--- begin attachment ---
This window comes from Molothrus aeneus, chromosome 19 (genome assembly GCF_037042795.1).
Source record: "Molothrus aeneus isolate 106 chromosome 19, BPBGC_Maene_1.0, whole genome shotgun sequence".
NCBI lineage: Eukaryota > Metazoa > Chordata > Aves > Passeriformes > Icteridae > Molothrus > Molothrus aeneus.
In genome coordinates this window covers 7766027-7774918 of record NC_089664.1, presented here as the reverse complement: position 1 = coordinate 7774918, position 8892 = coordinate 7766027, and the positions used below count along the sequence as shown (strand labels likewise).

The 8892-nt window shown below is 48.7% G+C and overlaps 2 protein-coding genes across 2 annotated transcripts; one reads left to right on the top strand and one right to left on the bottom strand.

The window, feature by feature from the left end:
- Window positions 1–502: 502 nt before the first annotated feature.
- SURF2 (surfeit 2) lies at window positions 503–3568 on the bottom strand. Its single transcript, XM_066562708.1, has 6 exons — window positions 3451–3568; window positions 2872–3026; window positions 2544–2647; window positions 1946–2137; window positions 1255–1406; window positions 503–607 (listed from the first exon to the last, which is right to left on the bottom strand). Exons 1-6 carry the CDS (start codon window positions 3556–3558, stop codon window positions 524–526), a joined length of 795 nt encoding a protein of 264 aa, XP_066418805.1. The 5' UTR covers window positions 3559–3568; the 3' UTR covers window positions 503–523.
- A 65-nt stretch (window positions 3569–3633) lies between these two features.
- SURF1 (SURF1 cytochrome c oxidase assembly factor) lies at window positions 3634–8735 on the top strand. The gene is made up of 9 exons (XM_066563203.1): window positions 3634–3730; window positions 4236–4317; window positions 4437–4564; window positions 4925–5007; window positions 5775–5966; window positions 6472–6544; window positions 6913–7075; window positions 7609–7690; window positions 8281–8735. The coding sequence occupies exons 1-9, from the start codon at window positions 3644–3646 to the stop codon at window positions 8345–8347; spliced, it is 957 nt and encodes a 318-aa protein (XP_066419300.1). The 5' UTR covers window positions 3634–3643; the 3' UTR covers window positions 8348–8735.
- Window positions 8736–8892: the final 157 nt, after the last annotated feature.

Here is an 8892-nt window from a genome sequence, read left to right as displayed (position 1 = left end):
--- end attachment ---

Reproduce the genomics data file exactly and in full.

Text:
This window comes from Molothrus aeneus, chromosome 19 (genome assembly GCF_037042795.1).
Source record: "Molothrus aeneus isolate 106 chromosome 19, BPBGC_Maene_1.0, whole genome shotgun sequence".
NCBI lineage: Eukaryota > Metazoa > Chordata > Aves > Passeriformes > Icteridae > Molothrus > Molothrus aeneus.
In genome coordinates this window covers 7766027-7774918 of record NC_089664.1, presented here as the reverse complement: position 1 = coordinate 7774918, position 8892 = coordinate 7766027, and the positions used below count along the sequence as shown (strand labels likewise).

The 8892-nt window shown below is 48.7% G+C and overlaps 2 protein-coding genes across 2 annotated transcripts; one reads left to right on the top strand and one right to left on the bottom strand.

The window, feature by feature from the left end:
- Window positions 1–502: 502 nt before the first annotated feature.
- SURF2 (surfeit 2) lies at window positions 503–3568 on the bottom strand. Its single transcript, XM_066562708.1, has 6 exons — window positions 3451–3568; window positions 2872–3026; window positions 2544–2647; window positions 1946–2137; window positions 1255–1406; window positions 503–607 (listed from the first exon to the last, which is right to left on the bottom strand). Exons 1-6 carry the CDS (start codon window positions 3556–3558, stop codon window positions 524–526), a joined length of 795 nt encoding a protein of 264 aa, XP_066418805.1. The 5' UTR covers window positions 3559–3568; the 3' UTR covers window positions 503–523.
- A 65-nt stretch (window positions 3569–3633) lies between these two features.
- SURF1 (SURF1 cytochrome c oxidase assembly factor) lies at window positions 3634–8735 on the top strand. The gene is made up of 9 exons (XM_066563203.1): window positions 3634–3730; window positions 4236–4317; window positions 4437–4564; window positions 4925–5007; window positions 5775–5966; window positions 6472–6544; window positions 6913–7075; window positions 7609–7690; window positions 8281–8735. The coding sequence occupies exons 1-9, from the start codon at window positions 3644–3646 to the stop codon at window positions 8345–8347; spliced, it is 957 nt and encodes a 318-aa protein (XP_066419300.1). The 5' UTR covers window positions 3634–3643; the 3' UTR covers window positions 8348–8735.
- Window positions 8736–8892: the final 157 nt, after the last annotated feature.

Here is an 8892-nt window from a genome sequence, read left to right as displayed (position 1 = left end):